What type of cheese is Brillat-Savarin?
Brillat-Savarin cheese/Cheese type
What does Savarin cheese taste like?
A matured Brillat-Savarin has a typical white, bloomy rind with an interior paste that is buttery-white in colour. The texture is dense, moist, and slightly chalky with enough lusciousness and creaminess for a triple cream cheese. Flavours are of butter, salt and cream with hints of mushroom, nuts and truffles.
What do you serve with Brillat-Savarin?
Drink with: Brillat-Savarin is incredible with Champagne or a quality prosecco (the effervescence cuts through the cheese’s fat, creating an unforgettable mouthfeel). Eat with: A spoon or crispy baguette, or add fresh seasonal berries drizzled with honey.
How do you use Brillat-Savarin?
Rich, buttery, it envelops the mouth with it’s creamy texture and thrills the senses with its decadent milky flavor. Pair Brillat Savarin cheese with fresh fruit on a cheese board with crusty bread or serve it as part of a dessert cheese platter. You can also pair this French triple cream cheese with sparkling wine.
Who was Jean Anthelme Brillat Savarin and what did he do?
Jean Anthelme Brillat-Savarin ( French pronunciation: [ʒɑ̃ ɑ̃tɛlm bʁija savaʁɛ̃]; 1 April 1755, Belley, Ain – 2 February 1826, Paris) was a French lawyer and politician, and gained fame as an epicure and gastronome: ” Grimod and Brillat-Savarin.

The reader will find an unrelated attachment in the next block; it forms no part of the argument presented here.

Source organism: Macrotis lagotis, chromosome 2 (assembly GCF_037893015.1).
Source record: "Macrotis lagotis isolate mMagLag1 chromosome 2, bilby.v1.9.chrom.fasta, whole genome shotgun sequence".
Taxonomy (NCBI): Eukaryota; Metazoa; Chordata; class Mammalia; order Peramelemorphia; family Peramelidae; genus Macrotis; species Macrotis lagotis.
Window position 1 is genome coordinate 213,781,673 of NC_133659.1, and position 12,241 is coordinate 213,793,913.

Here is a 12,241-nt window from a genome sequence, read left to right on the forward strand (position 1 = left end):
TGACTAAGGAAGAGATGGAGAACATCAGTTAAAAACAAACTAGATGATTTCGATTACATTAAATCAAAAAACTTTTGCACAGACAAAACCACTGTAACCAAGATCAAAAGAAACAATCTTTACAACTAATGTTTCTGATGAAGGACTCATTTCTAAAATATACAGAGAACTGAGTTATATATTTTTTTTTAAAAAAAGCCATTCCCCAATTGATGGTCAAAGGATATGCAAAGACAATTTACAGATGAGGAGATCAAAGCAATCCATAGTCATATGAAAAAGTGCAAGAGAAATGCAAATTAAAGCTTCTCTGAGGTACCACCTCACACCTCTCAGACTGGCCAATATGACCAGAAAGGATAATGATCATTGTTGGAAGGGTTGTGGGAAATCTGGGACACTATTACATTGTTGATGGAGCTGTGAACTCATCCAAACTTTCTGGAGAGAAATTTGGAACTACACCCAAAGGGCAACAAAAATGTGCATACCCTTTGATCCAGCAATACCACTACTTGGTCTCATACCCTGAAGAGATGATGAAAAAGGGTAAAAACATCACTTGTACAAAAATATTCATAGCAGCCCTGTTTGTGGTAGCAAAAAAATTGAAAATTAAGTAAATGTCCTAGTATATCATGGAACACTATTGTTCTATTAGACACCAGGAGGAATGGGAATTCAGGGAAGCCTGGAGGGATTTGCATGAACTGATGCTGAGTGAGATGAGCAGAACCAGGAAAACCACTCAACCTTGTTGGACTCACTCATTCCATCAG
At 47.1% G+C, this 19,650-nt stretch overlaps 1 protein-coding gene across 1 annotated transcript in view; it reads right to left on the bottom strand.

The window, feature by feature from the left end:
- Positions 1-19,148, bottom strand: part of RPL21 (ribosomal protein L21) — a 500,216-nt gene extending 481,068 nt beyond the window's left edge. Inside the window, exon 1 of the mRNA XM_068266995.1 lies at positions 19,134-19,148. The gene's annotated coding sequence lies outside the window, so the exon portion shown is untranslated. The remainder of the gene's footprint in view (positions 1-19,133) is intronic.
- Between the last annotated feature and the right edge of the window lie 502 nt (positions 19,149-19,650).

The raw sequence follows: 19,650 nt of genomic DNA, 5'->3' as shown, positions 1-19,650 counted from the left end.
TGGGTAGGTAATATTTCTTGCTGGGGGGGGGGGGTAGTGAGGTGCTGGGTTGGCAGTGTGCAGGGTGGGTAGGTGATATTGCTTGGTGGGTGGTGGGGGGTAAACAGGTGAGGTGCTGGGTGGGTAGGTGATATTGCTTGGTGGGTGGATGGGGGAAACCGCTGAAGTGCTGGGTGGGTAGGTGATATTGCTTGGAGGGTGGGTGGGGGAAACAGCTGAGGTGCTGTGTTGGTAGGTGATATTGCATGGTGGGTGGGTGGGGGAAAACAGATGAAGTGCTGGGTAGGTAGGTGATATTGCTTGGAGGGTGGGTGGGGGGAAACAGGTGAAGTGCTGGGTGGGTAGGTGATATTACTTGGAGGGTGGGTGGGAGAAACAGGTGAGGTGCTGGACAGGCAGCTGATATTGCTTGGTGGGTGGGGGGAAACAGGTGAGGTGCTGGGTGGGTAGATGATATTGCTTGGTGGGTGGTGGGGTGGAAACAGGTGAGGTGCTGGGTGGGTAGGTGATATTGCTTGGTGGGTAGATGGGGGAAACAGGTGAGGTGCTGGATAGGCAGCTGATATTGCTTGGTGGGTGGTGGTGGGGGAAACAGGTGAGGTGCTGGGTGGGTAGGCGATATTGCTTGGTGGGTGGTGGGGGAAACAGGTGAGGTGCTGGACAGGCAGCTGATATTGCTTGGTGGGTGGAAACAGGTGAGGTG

What kind of cheese is Brillat Savarin cheese?
For the cheese from Burgundy, see Brillat-Savarin cheese. “Tell me what you eat, and I will tell you what you are.”
What did Brillat-Savarin think about the pleasures of the table?
In a series of meditations that owe something to Montaigne ‘s Essays, and have the discursive rhythm of an age of leisured reading and a confident pursuit of educated pleasures, Brillat-Savarin discourses on the pleasures of the table, which he considers a science.
Where does Le Conquerant Camembert cheese come from?
Le Conquerant Camembert is a soft, hand-made cheese specially made for Will Studd by the Graindorge dairy in the Pays d’Auge region in Normandy, France. Made from pasteurized cow’s milk, traditional cultures, moulds and yeasts.